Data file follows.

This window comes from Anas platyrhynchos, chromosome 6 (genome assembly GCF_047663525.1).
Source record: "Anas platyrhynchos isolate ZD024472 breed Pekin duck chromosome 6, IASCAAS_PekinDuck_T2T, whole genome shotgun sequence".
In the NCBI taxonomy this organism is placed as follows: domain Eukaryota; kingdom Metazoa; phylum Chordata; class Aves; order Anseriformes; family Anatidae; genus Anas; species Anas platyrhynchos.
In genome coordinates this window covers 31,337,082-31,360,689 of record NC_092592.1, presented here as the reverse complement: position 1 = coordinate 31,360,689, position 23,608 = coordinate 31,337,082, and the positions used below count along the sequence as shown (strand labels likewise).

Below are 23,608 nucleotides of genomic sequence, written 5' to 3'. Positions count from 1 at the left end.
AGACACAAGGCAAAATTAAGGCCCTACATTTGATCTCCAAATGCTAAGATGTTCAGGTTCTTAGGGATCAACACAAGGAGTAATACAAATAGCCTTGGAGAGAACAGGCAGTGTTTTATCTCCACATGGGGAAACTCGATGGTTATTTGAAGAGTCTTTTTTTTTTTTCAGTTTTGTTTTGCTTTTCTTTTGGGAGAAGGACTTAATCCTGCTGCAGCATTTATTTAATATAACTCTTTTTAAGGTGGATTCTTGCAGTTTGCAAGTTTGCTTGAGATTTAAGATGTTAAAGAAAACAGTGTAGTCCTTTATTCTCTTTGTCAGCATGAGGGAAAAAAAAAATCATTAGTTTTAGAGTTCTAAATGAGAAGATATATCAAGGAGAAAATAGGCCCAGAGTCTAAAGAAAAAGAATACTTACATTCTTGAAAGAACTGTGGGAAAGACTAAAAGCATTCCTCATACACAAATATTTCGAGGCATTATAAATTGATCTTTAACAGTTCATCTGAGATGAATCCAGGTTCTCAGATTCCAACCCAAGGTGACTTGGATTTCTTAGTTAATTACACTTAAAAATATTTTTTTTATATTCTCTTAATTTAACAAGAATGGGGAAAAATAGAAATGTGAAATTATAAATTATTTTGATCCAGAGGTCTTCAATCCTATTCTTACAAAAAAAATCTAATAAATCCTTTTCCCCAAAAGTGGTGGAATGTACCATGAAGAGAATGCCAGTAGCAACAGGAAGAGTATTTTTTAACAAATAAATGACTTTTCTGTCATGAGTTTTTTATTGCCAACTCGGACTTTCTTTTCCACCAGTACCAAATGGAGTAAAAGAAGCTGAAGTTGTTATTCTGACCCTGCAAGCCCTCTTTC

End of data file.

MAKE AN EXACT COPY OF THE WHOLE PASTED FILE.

This window comes from Anas platyrhynchos, chromosome 6 (genome assembly GCF_047663525.1).
Source record: "Anas platyrhynchos isolate ZD024472 breed Pekin duck chromosome 6, IASCAAS_PekinDuck_T2T, whole genome shotgun sequence".
In the NCBI taxonomy this organism is placed as follows: domain Eukaryota; kingdom Metazoa; phylum Chordata; class Aves; order Anseriformes; family Anatidae; genus Anas; species Anas platyrhynchos.
In genome coordinates this window covers 31,337,082-31,360,689 of record NC_092592.1, presented here as the reverse complement: position 1 = coordinate 31,360,689, position 23,608 = coordinate 31,337,082, and the positions used below count along the sequence as shown (strand labels likewise).

Below are 23,608 nucleotides of genomic sequence, written 5' to 3'. Positions count from 1 at the left end.
AGACACAAGGCAAAATTAAGGCCCTACATTTGATCTCCAAATGCTAAGATGTTCAGGTTCTTAGGGATCAACACAAGGAGTAATACAAATAGCCTTGGAGAGAACAGGCAGTGTTTTATCTCCACATGGGGAAACTCGATGGTTATTTGAAGAGTCTTTTTTTTTTTTCAGTTTTGTTTTGCTTTTCTTTTGGGAGAAGGACTTAATCCTGCTGCAGCATTTATTTAATATAACTCTTTTTAAGGTGGATTCTTGCAGTTTGCAAGTTTGCTTGAGATTTAAGATGTTAAAGAAAACAGTGTAGTCCTTTATTCTCTTTGTCAGCATGAGGGAAAAAAAAAATCATTAGTTTTAGAGTTCTAAATGAGAAGATATATCAAGGAGAAAATAGGCCCAGAGTCTAAAGAAAAAGAATACTTACATTCTTGAAAGAACTGTGGGAAAGACTAAAAGCATTCCTCATACACAAATATTTCGAGGCATTATAAATTGATCTTTAACAGTTCATCTGAGATGAATCCAGGTTCTCAGATTCCAACCCAAGGTGACTTGGATTTCTTAGTTAATTACACTTAAAAATATTTTTTTTATATTCTCTTAATTTAACAAGAATGGGGAAAAATAGAAATGTGAAATTATAAATTATTTTGATCCAGAGGTCTTCAATCCTATTCTTACAAAAAAAATCTAATAAATCCTTTTCCCCAAAAGTGGTGGAATGTACCATGAAGAGAATGCCAGTAGCAACAGGAAGAGTATTTTTTAACAAATAAATGACTTTTCTGTCATGAGTTTTTTATTGCCAACTCGGACTTTCTTTTCCACCAGTACCAAATGGAGTAAAAGAAGCTGAAGTTGTTATTCTGACCCTGCAAGCCCTCTTTC